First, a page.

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Just because Bazin theorized it, don't make it necessarily so...
But, the one long take I always think of is the beginning of Welles' "Touch of Evil"; for deep focus, generally "Citizen Kane" is cited; for both, the classic example is usually Renoir's "The Rules of the Game".

enjoy.

-----Original Message-----
From:   Film and TV Studies Discussion List on behalf of David Tetzlaff
Sent:   Sat 3/13/2004 2:31 AM
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Subject:        long takes

One of the central principles of film studies (or so it seems) is the
distinction between a Bazinian realistic aesthetic on one hand, and a
more Eisensteinian montage/presentational style on the other, with
classical Hollywood film, or at least classical cutting, somewhere in
the middle. The realist style is said to favor long takes and
deep-focus cinematography, to preserve 'the ontology of the
photographic image' by avoiding editing where possible.

However, I can't seem to bring to mind any specific films that employ
long takes that seem particularly realist to me. Most of the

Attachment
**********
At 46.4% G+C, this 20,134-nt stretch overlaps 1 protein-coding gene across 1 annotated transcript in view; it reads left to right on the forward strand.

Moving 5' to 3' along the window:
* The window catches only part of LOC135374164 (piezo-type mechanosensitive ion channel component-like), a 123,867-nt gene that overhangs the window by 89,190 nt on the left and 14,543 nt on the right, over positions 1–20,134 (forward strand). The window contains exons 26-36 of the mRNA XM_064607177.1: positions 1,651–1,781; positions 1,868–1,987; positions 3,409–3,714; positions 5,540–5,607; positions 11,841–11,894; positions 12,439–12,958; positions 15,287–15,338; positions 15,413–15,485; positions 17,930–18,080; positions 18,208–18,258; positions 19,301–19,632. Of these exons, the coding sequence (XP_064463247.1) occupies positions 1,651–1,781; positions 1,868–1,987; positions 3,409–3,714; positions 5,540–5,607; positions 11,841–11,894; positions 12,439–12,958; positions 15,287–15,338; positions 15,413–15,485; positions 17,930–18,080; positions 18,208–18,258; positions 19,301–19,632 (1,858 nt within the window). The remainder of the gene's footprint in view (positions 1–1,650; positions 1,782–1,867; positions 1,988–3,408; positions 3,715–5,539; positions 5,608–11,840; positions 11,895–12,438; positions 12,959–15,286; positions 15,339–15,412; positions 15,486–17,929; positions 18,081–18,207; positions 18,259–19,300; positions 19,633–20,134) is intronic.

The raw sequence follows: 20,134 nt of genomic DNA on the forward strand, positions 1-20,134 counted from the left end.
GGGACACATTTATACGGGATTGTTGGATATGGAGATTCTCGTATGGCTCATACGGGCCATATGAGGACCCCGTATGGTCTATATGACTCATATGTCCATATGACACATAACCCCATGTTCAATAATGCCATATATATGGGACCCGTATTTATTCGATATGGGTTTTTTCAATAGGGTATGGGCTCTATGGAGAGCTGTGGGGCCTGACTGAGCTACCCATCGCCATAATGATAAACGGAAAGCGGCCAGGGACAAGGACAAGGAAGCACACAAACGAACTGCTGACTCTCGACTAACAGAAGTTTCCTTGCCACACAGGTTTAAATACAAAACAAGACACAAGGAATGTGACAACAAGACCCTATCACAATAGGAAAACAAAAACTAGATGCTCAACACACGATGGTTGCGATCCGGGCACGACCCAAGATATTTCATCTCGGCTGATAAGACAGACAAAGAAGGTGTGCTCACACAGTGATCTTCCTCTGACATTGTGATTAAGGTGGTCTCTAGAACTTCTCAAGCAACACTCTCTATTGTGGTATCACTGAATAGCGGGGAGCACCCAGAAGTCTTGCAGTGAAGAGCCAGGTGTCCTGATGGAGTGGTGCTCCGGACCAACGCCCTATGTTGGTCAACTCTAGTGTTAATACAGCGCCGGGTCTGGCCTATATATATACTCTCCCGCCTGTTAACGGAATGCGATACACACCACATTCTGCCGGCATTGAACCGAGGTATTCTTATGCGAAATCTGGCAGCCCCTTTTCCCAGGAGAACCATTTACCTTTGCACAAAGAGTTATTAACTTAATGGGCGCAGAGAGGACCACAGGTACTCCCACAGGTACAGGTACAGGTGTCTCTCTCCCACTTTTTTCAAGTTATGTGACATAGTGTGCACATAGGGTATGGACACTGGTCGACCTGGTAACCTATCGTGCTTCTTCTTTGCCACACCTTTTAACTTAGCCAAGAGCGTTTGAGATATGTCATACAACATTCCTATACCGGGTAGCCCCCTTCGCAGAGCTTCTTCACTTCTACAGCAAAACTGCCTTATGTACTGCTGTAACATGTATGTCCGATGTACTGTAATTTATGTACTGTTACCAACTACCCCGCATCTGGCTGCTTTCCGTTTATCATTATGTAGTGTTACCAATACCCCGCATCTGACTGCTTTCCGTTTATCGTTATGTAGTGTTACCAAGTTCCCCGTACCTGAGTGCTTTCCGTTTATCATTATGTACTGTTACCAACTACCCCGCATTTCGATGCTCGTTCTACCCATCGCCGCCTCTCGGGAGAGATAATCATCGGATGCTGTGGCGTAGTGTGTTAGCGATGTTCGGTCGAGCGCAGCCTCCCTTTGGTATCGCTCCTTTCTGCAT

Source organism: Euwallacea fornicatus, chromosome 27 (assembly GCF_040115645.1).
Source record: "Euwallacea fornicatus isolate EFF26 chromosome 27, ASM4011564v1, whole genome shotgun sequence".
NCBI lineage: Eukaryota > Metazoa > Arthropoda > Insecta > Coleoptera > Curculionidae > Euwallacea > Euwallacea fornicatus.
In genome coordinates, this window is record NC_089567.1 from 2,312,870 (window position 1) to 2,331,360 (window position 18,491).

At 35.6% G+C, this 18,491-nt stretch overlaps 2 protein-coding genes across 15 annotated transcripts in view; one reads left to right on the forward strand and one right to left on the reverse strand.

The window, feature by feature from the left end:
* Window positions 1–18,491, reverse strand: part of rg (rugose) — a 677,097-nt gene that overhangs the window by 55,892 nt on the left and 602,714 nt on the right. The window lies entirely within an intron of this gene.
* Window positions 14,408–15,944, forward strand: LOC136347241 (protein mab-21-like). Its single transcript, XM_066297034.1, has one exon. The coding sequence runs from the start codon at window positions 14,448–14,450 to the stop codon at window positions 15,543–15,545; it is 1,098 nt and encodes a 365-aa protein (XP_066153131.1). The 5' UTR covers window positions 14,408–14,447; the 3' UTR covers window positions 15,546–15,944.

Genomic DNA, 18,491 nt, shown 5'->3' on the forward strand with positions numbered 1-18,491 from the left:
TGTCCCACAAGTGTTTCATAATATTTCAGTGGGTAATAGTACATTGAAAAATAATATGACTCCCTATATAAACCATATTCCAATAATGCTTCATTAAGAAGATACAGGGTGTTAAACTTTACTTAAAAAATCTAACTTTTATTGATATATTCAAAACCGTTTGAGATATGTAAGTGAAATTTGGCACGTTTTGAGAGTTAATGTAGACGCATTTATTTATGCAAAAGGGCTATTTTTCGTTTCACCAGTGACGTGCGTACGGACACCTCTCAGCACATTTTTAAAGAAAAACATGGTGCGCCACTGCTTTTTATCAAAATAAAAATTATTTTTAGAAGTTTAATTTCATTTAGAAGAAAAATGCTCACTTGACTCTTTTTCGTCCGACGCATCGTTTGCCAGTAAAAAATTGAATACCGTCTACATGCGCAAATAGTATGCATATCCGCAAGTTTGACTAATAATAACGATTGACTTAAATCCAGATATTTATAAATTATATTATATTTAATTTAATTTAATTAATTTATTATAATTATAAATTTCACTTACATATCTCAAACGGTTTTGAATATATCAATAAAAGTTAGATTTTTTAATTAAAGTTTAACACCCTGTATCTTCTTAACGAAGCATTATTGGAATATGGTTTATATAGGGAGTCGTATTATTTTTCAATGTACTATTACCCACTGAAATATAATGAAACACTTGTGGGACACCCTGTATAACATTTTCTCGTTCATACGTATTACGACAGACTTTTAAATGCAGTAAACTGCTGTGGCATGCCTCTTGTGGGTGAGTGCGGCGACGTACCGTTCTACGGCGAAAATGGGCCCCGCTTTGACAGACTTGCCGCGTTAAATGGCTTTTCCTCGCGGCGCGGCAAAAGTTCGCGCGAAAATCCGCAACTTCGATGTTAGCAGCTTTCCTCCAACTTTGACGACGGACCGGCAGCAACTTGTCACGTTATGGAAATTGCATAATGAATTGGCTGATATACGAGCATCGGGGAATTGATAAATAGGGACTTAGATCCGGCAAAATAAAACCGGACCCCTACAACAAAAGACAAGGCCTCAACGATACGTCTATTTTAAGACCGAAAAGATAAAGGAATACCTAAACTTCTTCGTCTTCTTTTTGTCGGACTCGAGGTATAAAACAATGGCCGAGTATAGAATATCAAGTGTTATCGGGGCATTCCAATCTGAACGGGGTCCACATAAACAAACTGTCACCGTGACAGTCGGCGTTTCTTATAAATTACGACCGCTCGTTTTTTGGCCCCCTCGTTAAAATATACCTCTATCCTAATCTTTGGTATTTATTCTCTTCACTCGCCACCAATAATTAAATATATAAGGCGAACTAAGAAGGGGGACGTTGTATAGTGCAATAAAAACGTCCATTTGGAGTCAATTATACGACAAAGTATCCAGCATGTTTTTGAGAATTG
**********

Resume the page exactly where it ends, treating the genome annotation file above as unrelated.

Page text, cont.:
interesting long takes I can think of call attention to themselves by
virtue of their length. For example, the long takes in Stranger Than
Paradise seem more formalist to me than realist.

So i have two questions. The first is practical:

Can people recommend specific fiction films (and better specific
scenes) where long takes are employed toward the end of a Bazinian
realism?

The second is theoretical:
Have the representational markers of 'realism' changed. Is the
absense of editing still what enables the integrety of a photographic
images 'realness' (if it ever was)? I am thinking especially of
'Dogme' influenced films, which seem very invested in a kind of
realism but have lots of cuts, and very obvious ones at that. My
hypothesis would be that all this descends from Direct Cinema
documentary, which established certain conventions of how
moving-picture photography is used to capture
life-as-it-actually-happens. The pragmatic necessities of Direct
Cinema dictated often jerky, hand-held camera work, narrow depth of
field, and often jerky edits -- which now seem almost universally
deployed in any narrative that wants to seem 'real' and 'urgent',
from the TV show 24 to the film Thirteen, just to take examples with
numbers instead of names.

Any thoughts?

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